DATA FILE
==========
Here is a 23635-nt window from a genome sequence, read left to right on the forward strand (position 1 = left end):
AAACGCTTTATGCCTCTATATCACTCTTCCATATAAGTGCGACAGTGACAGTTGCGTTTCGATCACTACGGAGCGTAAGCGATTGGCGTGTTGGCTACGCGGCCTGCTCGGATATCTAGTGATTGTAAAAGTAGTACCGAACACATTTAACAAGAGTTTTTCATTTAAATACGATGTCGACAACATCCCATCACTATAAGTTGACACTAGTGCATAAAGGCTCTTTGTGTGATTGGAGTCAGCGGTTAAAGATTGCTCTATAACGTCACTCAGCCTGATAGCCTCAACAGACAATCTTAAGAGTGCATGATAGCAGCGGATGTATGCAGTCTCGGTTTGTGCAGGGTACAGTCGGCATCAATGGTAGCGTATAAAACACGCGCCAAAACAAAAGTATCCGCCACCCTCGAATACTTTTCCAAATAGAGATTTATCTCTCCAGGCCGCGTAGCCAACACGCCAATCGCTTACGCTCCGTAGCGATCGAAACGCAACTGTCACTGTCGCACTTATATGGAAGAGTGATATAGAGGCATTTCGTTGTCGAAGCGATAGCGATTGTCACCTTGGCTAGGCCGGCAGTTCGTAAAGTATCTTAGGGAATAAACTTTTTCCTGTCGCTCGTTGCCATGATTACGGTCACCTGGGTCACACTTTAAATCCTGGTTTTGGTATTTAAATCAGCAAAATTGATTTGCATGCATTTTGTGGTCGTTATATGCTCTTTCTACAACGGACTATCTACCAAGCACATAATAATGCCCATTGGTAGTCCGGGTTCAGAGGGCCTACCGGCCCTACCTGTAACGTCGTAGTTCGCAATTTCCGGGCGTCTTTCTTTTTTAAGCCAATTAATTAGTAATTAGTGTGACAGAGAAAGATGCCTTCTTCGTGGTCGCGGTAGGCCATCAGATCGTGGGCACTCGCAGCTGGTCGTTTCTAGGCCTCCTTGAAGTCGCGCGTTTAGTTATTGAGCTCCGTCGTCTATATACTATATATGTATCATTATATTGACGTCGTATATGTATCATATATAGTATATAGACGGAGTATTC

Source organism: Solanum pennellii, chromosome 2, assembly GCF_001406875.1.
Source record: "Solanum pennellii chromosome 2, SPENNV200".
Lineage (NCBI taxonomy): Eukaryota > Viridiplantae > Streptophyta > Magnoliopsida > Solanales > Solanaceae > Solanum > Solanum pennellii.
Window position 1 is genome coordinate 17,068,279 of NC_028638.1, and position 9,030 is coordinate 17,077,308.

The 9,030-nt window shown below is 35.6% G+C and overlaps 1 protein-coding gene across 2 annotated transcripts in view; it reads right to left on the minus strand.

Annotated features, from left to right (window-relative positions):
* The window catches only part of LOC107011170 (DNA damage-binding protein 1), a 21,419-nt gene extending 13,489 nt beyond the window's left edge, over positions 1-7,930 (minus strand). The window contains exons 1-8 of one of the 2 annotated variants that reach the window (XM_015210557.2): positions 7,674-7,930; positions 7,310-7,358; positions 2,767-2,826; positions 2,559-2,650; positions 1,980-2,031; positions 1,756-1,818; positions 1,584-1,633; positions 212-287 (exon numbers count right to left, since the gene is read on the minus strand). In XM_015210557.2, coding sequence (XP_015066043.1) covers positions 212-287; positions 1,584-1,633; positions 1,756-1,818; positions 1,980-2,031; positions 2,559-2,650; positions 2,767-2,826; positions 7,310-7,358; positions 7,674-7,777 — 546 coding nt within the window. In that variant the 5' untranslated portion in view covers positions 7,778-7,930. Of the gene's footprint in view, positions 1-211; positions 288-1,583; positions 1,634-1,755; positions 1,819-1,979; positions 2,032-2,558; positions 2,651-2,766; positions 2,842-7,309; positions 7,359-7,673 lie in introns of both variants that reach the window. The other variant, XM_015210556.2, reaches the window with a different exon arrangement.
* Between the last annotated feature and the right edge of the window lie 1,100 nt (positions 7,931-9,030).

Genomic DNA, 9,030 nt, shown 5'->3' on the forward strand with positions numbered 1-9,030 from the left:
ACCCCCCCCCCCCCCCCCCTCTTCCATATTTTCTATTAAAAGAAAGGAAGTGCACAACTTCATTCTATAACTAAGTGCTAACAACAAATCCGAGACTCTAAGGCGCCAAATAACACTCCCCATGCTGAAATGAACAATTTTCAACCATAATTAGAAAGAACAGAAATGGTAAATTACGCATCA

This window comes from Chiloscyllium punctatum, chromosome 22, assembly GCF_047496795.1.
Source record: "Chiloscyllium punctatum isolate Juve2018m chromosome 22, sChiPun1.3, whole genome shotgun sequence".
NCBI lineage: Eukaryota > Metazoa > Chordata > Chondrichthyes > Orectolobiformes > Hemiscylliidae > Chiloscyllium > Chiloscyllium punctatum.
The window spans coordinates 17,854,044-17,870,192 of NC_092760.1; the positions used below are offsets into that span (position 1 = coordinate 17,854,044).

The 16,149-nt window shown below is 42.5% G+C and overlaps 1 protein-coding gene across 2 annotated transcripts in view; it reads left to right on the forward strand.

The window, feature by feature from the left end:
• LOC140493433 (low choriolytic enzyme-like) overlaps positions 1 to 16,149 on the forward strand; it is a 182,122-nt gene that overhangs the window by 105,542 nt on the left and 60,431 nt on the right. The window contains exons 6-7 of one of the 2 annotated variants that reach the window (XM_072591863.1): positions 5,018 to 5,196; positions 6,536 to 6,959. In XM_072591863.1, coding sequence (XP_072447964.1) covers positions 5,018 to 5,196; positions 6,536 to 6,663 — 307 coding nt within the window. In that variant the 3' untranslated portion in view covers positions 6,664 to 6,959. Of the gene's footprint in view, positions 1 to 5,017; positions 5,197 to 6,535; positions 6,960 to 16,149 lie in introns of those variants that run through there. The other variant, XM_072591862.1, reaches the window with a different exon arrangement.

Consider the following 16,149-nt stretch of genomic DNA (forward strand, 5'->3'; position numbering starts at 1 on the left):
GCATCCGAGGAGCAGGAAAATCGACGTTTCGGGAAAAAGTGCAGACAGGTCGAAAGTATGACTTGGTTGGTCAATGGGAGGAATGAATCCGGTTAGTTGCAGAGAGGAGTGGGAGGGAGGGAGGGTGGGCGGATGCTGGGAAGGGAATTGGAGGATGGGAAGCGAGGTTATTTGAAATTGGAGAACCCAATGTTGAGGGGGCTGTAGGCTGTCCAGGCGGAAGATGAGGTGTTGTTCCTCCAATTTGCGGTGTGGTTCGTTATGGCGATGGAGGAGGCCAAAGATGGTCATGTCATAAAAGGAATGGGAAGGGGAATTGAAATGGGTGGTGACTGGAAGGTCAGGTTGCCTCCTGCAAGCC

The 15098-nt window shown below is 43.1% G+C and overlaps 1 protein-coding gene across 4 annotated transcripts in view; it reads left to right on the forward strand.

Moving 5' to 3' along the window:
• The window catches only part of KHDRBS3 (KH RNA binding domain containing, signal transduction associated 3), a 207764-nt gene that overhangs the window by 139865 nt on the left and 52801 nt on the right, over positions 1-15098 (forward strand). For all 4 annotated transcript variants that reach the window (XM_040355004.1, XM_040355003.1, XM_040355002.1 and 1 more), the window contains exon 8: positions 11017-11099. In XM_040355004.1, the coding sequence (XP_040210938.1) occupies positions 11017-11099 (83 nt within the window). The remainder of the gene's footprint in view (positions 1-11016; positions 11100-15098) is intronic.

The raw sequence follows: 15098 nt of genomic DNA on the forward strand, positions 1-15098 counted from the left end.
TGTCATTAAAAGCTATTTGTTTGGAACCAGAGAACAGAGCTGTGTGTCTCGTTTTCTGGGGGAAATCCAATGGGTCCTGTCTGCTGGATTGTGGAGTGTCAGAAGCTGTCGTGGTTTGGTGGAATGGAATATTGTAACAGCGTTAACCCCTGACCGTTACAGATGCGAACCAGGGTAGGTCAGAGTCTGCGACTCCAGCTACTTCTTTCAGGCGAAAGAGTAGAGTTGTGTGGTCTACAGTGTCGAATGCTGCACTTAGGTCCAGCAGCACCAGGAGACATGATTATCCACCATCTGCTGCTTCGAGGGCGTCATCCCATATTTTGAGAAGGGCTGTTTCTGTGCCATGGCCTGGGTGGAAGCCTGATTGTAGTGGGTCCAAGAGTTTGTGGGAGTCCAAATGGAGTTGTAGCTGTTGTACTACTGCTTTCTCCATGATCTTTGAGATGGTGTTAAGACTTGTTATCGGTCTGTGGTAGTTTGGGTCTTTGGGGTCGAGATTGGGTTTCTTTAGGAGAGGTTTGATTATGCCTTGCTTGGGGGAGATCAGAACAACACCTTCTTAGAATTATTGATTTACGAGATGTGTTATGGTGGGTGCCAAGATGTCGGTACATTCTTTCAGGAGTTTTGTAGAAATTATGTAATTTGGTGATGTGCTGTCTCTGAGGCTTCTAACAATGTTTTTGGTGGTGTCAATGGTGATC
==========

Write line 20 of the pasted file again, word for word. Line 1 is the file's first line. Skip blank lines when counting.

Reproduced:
Consider the following 16,149-nt stretch of genomic DNA (forward strand, 5'->3'; position numbering starts at 1 on the left):